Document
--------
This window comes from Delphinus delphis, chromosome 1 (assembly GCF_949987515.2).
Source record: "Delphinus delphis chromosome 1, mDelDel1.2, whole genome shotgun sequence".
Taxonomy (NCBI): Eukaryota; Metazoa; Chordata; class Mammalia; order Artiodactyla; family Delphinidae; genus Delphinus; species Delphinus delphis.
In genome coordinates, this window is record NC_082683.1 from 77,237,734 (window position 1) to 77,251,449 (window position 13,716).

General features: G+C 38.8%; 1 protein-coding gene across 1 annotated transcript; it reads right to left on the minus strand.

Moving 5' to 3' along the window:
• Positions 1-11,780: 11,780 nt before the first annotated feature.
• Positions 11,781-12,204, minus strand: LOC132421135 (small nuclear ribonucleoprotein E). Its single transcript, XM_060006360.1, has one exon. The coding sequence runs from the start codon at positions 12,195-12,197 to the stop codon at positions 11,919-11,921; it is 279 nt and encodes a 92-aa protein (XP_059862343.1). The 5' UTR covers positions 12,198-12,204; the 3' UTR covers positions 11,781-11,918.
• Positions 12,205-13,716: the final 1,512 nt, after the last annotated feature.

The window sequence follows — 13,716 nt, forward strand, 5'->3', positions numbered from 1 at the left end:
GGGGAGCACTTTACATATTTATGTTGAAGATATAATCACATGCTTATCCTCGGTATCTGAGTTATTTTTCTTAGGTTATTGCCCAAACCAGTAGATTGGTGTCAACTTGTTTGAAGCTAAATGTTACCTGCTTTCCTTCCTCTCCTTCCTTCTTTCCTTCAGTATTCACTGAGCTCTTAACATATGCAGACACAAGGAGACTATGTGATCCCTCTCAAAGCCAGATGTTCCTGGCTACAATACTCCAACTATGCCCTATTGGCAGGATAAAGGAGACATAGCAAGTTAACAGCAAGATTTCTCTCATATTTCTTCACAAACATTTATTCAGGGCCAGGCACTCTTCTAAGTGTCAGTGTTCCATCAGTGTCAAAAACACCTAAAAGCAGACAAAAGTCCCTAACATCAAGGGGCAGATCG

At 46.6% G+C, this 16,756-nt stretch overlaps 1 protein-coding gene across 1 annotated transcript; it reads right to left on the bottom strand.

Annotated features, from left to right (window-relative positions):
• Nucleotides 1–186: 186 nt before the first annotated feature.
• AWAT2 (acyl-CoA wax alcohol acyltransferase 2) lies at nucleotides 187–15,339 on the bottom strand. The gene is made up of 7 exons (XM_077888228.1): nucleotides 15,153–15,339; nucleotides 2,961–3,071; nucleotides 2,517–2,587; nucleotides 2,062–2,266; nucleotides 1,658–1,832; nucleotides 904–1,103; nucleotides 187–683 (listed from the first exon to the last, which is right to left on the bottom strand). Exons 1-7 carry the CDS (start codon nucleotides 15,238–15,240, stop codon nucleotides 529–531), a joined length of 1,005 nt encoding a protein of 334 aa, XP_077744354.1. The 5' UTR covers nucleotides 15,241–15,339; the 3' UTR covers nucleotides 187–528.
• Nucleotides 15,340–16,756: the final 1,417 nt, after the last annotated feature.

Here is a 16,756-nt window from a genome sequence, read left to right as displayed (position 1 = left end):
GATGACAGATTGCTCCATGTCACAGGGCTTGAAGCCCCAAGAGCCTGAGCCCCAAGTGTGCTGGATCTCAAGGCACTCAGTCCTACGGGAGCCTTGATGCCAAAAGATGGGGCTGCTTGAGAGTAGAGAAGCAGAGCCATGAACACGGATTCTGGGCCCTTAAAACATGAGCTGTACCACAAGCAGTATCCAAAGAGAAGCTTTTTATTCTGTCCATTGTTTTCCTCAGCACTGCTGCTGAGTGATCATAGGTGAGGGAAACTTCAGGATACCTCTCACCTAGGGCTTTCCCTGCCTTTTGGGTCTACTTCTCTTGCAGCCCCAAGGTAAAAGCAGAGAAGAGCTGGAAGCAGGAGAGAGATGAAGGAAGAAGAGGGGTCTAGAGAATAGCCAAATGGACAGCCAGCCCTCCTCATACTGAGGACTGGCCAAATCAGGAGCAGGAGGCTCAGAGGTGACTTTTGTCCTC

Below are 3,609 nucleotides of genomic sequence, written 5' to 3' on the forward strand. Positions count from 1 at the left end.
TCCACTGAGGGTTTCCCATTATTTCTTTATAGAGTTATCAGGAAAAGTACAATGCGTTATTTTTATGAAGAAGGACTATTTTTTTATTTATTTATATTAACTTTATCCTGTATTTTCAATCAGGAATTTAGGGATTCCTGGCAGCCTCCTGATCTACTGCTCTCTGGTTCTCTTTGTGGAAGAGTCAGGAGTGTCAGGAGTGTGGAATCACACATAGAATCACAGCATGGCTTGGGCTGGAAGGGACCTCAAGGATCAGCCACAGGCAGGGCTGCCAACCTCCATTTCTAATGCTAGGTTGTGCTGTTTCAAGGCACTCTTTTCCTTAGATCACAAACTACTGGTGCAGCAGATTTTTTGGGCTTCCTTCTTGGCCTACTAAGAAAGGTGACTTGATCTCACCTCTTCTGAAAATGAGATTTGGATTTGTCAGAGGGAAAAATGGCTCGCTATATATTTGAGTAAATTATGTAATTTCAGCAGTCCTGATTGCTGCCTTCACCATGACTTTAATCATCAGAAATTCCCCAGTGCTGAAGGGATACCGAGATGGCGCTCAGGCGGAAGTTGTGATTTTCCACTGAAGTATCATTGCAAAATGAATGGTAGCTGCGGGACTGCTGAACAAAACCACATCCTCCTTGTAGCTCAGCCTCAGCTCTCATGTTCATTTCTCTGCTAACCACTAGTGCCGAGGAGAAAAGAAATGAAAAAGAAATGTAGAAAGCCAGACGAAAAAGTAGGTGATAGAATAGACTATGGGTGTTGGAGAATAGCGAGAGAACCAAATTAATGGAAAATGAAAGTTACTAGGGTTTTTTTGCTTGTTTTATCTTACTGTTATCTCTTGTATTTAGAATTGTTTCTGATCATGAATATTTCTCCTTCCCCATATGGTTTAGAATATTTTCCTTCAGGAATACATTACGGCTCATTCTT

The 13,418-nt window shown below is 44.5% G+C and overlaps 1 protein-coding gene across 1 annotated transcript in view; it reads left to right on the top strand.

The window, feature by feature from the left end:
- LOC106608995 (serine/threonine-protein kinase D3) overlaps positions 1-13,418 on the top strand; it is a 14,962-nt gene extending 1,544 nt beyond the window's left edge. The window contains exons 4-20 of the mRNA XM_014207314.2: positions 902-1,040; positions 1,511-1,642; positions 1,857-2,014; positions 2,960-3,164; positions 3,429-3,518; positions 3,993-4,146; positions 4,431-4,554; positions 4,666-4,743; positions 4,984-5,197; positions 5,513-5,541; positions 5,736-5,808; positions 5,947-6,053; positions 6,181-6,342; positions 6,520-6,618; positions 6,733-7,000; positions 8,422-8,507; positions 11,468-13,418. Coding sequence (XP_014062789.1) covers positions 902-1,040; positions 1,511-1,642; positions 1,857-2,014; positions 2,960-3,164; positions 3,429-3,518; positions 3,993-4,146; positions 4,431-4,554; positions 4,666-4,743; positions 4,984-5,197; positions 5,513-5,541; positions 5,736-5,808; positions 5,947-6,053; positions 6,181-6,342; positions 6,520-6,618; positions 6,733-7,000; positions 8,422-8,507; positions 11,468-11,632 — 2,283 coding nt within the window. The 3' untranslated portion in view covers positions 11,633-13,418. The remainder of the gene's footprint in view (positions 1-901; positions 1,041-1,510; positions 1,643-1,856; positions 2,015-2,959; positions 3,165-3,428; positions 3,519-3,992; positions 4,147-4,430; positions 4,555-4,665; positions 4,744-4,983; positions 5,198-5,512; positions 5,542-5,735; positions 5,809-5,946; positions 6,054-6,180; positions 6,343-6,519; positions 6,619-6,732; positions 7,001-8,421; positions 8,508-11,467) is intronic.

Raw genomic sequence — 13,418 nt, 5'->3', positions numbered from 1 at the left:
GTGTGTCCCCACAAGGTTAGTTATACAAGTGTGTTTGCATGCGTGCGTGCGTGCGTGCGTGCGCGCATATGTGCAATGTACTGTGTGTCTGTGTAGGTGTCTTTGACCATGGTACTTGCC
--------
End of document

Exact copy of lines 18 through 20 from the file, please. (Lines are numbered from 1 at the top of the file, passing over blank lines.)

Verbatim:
GATGACAGATTGCTCCATGTCACAGGGCTTGAAGCCCCAAGAGCCTGAGCCCCAAGTGTGCTGGATCTCAAGGCACTCAGTCCTACGGGAGCCTTGATGCCAAAAGATGGGGCTGCTTGAGAGTAGAGAAGCAGAGCCATGAACACGGATTCTGGGCCCTTAAAACATGAGCTGTACCACAAGCAGTATCCAAAGAGAAGCTTTTTATTCTGTCCATTGTTTTCCTCAGCACTGCTGCTGAGTGATCATAGGTGAGGGAAACTTCAGGATACCTCTCACCTAGGGCTTTCCCTGCCTTTTGGGTCTACTTCTCTTGCAGCCCCAAGGTAAAAGCAGAGAAGAGCTGGAAGCAGGAGAGAGATGAAGGAAGAAGAGGGGTCTAGAGAATAGCCAAATGGACAGCCAGCCCTCCTCATACTGAGGACTGGCCAAATCAGGAGCAGGAGGCTCAGAGGTGACTTTTGTCCTC

Below are 3,609 nucleotides of genomic sequence, written 5' to 3' on the forward strand. Positions count from 1 at the left end.
TCCACTGAGGGTTTCCCATTATTTCTTTATAGAGTTATCAGGAAAAGTACAATGCGTTATTTTTATGAAGAAGGACTATTTTTTTATTTATTTATATTAACTTTATCCTGTATTTTCAATCAGGAATTTAGGGATTCCTGGCAGCCTCCTGATCTACTGCTCTCTGGTTCTCTTTGTGGAAGAGTCAGGAGTGTCAGGAGTGTGGAATCACACATAGAATCACAGCATGGCTTGGGCTGGAAGGGACCTCAAGGATCAGCCACAGGCAGGGCTGCCAACCTCCATTTCTAATGCTAGGTTGTGCTGTTTCAAGGCACTCTTTTCCTTAGATCACAAACTACTGGTGCAGCAGATTTTTTGGGCTTCCTTCTTGGCCTACTAAGAAAGGTGACTTGATCTCACCTCTTCTGAAAATGAGATTTGGATTTGTCAGAGGGAAAAATGGCTCGCTATATATTTGAGTAAATTATGTAATTTCAGCAGTCCTGATTGCTGCCTTCACCATGACTTTAATCATCAGAAATTCCCCAGTGCTGAAGGGATACCGAGATGGCGCTCAGGCGGAAGTTGTGATTTTCCACTGAAGTATCATTGCAAAATGAATGGTAGCTGCGGGACTGCTGAACAAAACCACATCCTCCTTGTAGCTCAGCCTCAGCTCTCATGTTCATTTCTCTGCTAACCACTAGTGCCGAGGAGAAAAGAAATGAAAAAGAAATGTAGAAAGCCAGACGAAAAAGTAGGTGATAGAATAGACTATGGGTGTTGGAGAATAGCGAGAGAACCAAATTAATGGAAAATGAAAGTTACTAGGGTTTTTTTGCTTGTTTTATCTTACTGTTATCTCTTGTATTTAGAATTGTTTCTGATCATGAATATTTCTCCTTCCCCATATGGTTTAGAATATTTTCCTTCAGGAATACATTACGGCTCATTCTT